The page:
Basic reveiver or amps and such?

Discussion in 'AV Receivers' started by Peter Keeling, Jul 20, 2004.

  1. Peter Keeling

    Feb 21, 2004
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    Im not exactly knowledgable when it comes to pre-amps and amps and stuff, and was wondering if i want a dedicated HT if I should go with a regular receiver or the serperate items. I was thinking of going with Pioneer VSX-59TXi or the Denon AVR-5803. Any other suggestions would be very helpful, as Im not a professional at this, and also dont want to make a big mistake buying a bad reveiver.

    Peter Keeling
  2. Owen Bartley

    Owen Bartley Second Unit

    Nov 11, 2002
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    Peter, I guess it depends on a few things. I'll start off, and I'm sure people will add.

    1) Depends on the rest of your gear. Seperates can sound great, but may not make a big difference when paired with average speakers, etc.

    2) Receivers can sound great too, and there are some pretty high end ones that can get you started in the hobby, and as time (and money) go by, you can use it as a pre/pro and add power amps, then eventually replace it with a new dedicated pre/pro.

    3) Budget is a big factor here. You can get a pretty good entry level receiver for a lot cheaper than starting out with seperates. Just make sure it has pre-outs for all the 7.1 channels and you can always upgrade (as in #2) I see you're looking at some high end receivers, which yuo shuold be very happy with unless you are a super critical listener.

    4) I guess the main thing people say about seperates is that they have improved clarity, dynamics, and imaging. The rest of your equipment, and your HT room itself might have a lot of influence on these too, and might be worth looking into improving first.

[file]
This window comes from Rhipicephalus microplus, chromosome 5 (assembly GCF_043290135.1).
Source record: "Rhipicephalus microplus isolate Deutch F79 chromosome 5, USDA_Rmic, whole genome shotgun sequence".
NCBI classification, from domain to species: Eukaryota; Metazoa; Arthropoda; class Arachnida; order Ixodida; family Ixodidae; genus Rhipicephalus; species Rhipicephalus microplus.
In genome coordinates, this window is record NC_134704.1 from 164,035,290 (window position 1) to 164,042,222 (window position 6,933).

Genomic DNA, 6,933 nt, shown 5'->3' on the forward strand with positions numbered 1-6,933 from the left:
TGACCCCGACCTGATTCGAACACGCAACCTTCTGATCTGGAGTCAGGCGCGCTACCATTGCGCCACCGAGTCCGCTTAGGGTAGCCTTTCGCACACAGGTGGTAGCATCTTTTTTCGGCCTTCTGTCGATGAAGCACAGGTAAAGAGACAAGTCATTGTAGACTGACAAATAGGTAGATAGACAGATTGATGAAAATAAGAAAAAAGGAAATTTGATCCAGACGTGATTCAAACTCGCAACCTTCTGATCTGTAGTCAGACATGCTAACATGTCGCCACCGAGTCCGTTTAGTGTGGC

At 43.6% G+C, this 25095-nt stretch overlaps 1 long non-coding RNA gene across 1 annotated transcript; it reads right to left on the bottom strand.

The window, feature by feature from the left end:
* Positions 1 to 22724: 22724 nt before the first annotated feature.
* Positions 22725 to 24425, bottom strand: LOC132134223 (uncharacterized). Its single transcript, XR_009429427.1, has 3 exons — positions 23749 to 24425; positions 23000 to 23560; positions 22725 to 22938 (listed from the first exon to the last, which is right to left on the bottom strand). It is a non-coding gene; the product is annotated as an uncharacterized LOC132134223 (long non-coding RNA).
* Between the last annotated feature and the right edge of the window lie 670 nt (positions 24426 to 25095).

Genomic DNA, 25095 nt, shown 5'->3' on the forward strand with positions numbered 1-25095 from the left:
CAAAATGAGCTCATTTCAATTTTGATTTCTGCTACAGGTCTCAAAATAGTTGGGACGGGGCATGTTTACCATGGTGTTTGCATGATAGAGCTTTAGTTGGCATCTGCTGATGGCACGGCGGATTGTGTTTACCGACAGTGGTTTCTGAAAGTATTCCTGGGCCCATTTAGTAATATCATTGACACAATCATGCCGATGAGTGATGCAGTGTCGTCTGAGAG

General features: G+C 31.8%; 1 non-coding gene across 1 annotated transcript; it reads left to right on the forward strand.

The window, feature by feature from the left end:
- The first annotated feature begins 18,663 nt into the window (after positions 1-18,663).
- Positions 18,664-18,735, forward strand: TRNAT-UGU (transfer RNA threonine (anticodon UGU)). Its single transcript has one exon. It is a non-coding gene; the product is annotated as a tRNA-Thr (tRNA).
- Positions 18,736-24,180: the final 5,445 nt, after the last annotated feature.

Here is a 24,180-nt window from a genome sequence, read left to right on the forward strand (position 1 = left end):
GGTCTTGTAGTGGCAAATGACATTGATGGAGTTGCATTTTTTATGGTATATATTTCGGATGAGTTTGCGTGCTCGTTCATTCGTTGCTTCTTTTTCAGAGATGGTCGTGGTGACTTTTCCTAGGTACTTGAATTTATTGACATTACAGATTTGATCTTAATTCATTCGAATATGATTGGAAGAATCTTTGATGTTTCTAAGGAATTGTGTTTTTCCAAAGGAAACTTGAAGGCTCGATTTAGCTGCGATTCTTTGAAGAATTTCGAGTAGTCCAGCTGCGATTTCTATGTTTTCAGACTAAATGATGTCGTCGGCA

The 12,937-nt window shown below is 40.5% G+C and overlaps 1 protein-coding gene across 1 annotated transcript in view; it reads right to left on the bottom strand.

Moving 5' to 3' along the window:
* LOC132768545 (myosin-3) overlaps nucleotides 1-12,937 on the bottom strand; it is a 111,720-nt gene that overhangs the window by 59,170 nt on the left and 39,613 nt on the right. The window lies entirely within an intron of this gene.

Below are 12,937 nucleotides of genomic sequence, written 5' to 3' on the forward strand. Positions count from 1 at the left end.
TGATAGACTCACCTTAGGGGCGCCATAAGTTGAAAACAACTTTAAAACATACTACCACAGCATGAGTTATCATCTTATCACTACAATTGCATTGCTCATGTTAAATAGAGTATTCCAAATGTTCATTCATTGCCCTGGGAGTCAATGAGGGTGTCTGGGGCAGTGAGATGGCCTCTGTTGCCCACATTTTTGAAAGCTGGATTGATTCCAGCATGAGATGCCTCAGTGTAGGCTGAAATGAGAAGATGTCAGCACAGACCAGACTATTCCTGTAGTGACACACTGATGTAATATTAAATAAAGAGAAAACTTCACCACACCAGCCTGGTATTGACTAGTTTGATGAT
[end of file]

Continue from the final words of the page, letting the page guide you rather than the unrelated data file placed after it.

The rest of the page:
Off the top of my head, thats all I can think of right now. Hope it helped a bit.
  3. John Garcia

    John Garcia Executive Producer

    Jun 24, 1999
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    I would hardly call the 5803a or 59TXi "basic", and in their price category, I think you will be hard pressed to find a bad receiver.

    If you want somewhat fewer components and connections, and don't really need the flexibility to upgrade either the processor or amp separately, and aren't going to be powering a bunch of power hungry speakers, you likely don't need anything more than a receiver. These receivers should be able to handle most anything that will be thrown at them though, I'd expect.

    I'd have to agree with Owen on critical listening - if you aren't looking for the ultimate in sound reproduction, and absolute musical accuracy, then you might not even need to spend that much on a receiver, but it certainly won't hurt to have as much power as you can get.

    A modest receiver with decent external amplification, which is sort of a budget (poorman's, if you will) separates route, will still give you most of what a flagship receiver is doing while leaving you the ability to upgrade to separates easily. Tthis is the route I have taken, and I am actually quite happy with this setup right now.

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